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Old 20th Apr 2019, 4:15 pm   #6
red16v
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Default Re: Heat sinking grease?

Quote:
Originally Posted by Goldie99 View Post
I also suspect it's just standard (mechanical) grease, rather than a heat transfer type, but if you want certainty, you could try emailing Steve at http://www.seered.co.uk - I'm sure he'll be happy to tell you exactly what's used, and he probably even knows the valve concerned.

He looked at a Sunvic for me a few years ago, after I'd had to replace 3 in < 5 years.
I might well do that, thanks.
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Old 20th Apr 2019, 4:19 pm   #7
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Default Re: Heat sinking grease?

Quote:
Originally Posted by Boater Sam View Post
They are synchronous motors and they often fail mechanically rather than electrically I found. As you say, they hold the valve open against the spring.
The grease could simply be gear grease that has melted and been drawn between the motor and plate by capillary action. I have never seen heat compound in one
It definitely looked like grease, looked look ‘classic’ car grease, perhaps a little thinner in consistency. I was impressed there was anything there at all to be honest! I have two other faulty valves, I guess I could them apart and have a look.
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Old 20th Apr 2019, 4:30 pm   #8
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Default Re: Heat sinking grease?

Quote:
Originally Posted by Julesomega View Post
Quote:
Originally Posted by Boater Sam View Post
They are synchronous motors and they often fail mechanically rather than electrically I found. As you say, they hold the valve open against the spring.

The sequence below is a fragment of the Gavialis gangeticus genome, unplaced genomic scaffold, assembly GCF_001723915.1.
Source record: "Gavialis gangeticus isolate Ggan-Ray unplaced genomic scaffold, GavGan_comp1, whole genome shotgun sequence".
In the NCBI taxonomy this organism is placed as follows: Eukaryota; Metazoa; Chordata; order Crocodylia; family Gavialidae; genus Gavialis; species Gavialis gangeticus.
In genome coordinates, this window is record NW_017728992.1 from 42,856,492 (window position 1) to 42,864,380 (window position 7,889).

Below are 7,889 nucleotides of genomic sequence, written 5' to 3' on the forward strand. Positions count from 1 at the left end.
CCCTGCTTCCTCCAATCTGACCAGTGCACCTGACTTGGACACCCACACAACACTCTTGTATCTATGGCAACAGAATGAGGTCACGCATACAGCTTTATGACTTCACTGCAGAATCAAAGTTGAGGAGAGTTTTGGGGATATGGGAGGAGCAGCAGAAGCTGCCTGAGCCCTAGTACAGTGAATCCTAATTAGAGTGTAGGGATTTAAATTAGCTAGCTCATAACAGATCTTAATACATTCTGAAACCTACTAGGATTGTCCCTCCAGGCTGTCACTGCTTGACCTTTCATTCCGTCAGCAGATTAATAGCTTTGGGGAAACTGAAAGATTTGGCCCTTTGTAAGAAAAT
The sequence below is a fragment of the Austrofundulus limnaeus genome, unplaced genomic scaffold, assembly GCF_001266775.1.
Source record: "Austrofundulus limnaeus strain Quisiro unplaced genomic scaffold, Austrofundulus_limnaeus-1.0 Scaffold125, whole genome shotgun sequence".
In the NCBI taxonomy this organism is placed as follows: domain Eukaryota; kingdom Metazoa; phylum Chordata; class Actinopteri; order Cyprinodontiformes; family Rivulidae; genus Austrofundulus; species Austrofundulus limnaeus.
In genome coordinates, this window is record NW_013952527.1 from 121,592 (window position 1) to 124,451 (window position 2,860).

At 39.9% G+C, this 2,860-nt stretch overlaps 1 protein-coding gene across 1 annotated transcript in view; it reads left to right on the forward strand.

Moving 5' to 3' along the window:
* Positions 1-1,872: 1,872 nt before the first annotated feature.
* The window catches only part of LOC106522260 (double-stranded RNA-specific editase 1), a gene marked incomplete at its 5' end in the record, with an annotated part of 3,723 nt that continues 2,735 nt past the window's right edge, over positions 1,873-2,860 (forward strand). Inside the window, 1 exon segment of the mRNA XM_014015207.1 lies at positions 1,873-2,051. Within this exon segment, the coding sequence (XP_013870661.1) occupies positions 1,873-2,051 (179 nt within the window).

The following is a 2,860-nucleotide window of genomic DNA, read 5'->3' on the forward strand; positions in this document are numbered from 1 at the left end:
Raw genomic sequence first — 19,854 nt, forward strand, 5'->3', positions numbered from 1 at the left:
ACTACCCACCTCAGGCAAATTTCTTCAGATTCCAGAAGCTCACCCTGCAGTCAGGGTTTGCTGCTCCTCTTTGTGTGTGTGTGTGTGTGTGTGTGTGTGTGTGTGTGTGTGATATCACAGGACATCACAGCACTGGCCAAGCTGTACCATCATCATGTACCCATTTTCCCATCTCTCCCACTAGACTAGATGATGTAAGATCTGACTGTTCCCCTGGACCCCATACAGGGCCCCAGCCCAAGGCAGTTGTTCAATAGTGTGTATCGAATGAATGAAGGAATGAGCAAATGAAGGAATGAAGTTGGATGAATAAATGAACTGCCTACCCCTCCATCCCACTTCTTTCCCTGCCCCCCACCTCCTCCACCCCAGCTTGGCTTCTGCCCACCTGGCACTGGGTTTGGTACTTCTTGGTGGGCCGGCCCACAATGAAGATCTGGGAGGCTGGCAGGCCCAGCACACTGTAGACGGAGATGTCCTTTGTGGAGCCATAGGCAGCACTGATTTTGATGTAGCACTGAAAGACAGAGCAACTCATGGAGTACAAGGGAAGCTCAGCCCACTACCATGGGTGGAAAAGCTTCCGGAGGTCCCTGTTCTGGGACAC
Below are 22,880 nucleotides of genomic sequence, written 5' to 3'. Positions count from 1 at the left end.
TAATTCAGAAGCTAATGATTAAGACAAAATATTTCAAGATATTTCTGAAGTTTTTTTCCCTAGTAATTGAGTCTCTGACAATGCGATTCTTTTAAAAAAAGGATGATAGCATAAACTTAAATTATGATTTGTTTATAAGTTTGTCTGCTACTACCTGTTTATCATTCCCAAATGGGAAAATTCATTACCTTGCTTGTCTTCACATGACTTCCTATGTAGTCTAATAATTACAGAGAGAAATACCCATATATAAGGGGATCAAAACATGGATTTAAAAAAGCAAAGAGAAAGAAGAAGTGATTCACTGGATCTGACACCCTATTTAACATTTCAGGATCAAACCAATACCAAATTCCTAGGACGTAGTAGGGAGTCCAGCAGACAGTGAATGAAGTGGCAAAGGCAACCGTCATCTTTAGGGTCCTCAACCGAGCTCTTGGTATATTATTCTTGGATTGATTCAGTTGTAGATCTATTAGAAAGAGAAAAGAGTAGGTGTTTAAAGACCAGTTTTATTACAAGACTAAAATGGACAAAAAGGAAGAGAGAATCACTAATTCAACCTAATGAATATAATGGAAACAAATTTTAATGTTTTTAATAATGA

The grease could simply be gear grease that has melted and been drawn between the motor and plate by capillary action. I have never seen heat compound in one
Yes, no heatsink is needed. Motor
Valve
That motor appears identical to the one I bought from Screwfix to replace the faulty one. In the screwfix kit there are two ‘spare’ crimp connectors so you can cut off the spade connectors and crimp on the required ones. I bought 3 spare synchronous motors, a crimp tool altogether for £10 less than one complete replacement valve headset!

The valve it sits on is a 2 port valve by Siemens. The valve headset is held in place against the valve body by 4 clips/springs, you can apply firm pressure and release the two parts in situ - handy. But, Siemens know there are problems with these valves and our plumber replaced 2 out of 3 within months of our new installation at no expense to us. He said his firm had replaced many of these valves in the previous 12 months. Perhaps I will become the local expert, replacing the motor took less than 5 minutes and of course there is the satisfaction of a diy job well done!
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Old 21st Apr 2019, 6:13 pm   #9
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Default Re: Heat sinking grease?

If it's anything like the pair of 3-way valves in my heating, the motor is designed so that when powered it drives the valve to the required state and then stalls - though it's still powered.

In its stalled state it's still taking 5 Watts or so.